An interesting collaboration!
Siemens and Pasqal (which specialises in neutral atom-based quantum computing) have initiated a multi-year collaboration to investigate how quantum computing may be used to improve the accuracy of digital-twin simulations.
Pasqal claims to have made a breakthrough in the field of non-linear differential equations. Its researchers have created a digital-analog implementation for its neutral-atom quantum computers that, according to the company, is 30 times more efficient than superconducting quantum processor implementations.
Pasqal says that it will work with Siemens to solve difficult non-linear differential equations using its proprietary quantum technologies. Siemens’ computer-aided product design and testing software will leverage these to help clients in industries like automotive, electronics, energy, and aerospace.
Pasqal’s quantum computing method uses optical “tweezers” to control neutral atoms (atoms having an equal number of electrons and protons). This solution employs laser light to create full-stack processors with great scalability, unprecedented interconnection, and lengthy coherence durations.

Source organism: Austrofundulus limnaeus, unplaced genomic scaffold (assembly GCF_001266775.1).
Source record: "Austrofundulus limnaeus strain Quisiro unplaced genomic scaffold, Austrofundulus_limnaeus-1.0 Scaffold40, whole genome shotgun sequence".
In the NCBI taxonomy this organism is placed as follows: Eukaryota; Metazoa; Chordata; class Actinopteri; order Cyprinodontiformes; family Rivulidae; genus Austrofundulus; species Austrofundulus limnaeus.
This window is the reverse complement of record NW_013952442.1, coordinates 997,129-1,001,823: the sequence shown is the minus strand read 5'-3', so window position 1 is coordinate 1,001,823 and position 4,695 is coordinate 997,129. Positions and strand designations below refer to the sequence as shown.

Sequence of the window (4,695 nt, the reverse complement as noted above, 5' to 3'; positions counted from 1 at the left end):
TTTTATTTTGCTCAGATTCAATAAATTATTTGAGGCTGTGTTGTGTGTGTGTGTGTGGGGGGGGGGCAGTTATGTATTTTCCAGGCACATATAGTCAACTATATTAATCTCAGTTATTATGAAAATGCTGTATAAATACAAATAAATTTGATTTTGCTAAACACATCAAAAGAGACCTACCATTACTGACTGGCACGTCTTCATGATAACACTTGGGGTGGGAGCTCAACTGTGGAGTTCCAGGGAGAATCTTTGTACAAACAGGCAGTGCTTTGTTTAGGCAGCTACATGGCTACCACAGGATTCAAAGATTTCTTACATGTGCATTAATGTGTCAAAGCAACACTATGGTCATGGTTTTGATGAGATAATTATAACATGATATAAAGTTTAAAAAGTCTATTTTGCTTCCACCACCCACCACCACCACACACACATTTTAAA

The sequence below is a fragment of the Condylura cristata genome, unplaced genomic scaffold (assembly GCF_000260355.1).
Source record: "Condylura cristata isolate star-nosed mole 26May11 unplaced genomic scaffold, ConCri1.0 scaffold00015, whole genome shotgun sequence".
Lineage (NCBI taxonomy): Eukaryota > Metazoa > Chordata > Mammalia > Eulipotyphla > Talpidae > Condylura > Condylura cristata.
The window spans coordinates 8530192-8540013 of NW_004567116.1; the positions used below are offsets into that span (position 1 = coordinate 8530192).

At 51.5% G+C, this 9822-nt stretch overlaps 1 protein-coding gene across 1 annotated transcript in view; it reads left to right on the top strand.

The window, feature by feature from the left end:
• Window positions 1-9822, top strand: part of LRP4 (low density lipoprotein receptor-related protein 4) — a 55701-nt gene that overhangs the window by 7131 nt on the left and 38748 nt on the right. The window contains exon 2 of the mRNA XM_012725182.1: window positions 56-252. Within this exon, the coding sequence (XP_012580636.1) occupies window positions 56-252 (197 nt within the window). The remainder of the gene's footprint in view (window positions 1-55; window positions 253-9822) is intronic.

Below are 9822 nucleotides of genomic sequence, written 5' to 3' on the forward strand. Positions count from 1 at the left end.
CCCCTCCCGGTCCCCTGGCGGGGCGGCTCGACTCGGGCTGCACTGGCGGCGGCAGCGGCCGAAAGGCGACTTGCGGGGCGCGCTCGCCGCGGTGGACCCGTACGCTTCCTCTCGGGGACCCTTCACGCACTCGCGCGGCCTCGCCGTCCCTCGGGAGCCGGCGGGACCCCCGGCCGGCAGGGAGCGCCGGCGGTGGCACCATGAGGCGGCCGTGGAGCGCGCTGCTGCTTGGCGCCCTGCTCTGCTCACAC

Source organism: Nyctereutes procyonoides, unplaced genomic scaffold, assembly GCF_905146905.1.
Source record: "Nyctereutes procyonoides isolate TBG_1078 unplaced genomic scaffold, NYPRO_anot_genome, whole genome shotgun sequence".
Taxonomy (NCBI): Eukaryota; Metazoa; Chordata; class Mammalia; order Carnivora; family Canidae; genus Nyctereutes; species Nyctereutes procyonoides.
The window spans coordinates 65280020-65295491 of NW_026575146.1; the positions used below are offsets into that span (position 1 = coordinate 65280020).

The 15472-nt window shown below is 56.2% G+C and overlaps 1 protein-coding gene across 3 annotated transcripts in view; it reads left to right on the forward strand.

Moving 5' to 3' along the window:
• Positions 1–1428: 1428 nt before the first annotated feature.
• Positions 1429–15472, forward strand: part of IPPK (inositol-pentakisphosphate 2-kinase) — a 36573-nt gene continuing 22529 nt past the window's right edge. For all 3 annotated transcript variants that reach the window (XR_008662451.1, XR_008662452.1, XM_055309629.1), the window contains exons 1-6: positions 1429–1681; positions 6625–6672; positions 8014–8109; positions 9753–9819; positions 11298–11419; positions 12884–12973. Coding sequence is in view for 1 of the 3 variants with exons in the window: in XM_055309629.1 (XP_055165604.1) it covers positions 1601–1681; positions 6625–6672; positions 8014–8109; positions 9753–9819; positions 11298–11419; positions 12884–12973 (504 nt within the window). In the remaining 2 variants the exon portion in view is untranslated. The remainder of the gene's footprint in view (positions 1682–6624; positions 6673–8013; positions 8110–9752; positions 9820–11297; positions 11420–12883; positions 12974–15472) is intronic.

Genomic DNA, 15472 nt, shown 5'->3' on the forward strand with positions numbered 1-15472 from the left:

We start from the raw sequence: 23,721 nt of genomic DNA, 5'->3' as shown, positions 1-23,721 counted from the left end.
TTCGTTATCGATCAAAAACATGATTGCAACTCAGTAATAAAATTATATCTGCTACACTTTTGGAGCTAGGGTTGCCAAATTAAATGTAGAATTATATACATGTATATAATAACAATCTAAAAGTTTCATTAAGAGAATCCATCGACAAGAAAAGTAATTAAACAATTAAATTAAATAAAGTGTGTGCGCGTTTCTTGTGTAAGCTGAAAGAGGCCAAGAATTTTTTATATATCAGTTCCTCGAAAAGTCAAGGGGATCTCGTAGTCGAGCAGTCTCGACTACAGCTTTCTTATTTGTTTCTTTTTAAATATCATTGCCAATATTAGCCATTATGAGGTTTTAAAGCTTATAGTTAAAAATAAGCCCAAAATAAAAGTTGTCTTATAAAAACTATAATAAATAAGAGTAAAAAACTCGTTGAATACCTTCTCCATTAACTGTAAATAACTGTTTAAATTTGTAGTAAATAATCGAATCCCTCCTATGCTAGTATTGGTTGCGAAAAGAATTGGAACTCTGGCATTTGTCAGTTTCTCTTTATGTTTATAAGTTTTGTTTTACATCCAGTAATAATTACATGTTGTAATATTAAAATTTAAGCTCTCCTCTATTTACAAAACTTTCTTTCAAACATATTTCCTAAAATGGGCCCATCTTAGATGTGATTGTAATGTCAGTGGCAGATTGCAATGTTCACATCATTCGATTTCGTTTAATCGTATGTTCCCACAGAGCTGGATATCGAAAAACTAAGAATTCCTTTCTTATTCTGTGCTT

“Our collaboration with Siemens will explore how quantum computing can benefit Siemens’ customers who are looking for more accurate ‘digital-twin’ prototyping, which can reduce the need for costly and time-consuming physical prototyping in sectors like automotive, electronics, energy and aerospace,” said Georges-Olivier Reymond, CEO and founder of Pasqal. “We are proud to collaborate with Siemens, a technology giant and innovator, to apply and expand our quantum solutions to solve real-world problems with significant business impact.”
Jean Claude Ercolanelli, Senior Vice President, Simulation and Test Solutions at Siemens Digital Industries Software, said, “Pasqal’s algorithms for solving differential equations and its neutral-atom quantum processors are ideally suited to solve the computational problems that are most relevant and challenging for our clients, and we look forward to working with Pasqal to advance this field.”
The collaboration’s first phase, which will last three and a half years, will include Siemens-funded research at Pasqal’s academic partner, Exeter University. It will include researchers from both companies and Exeter University.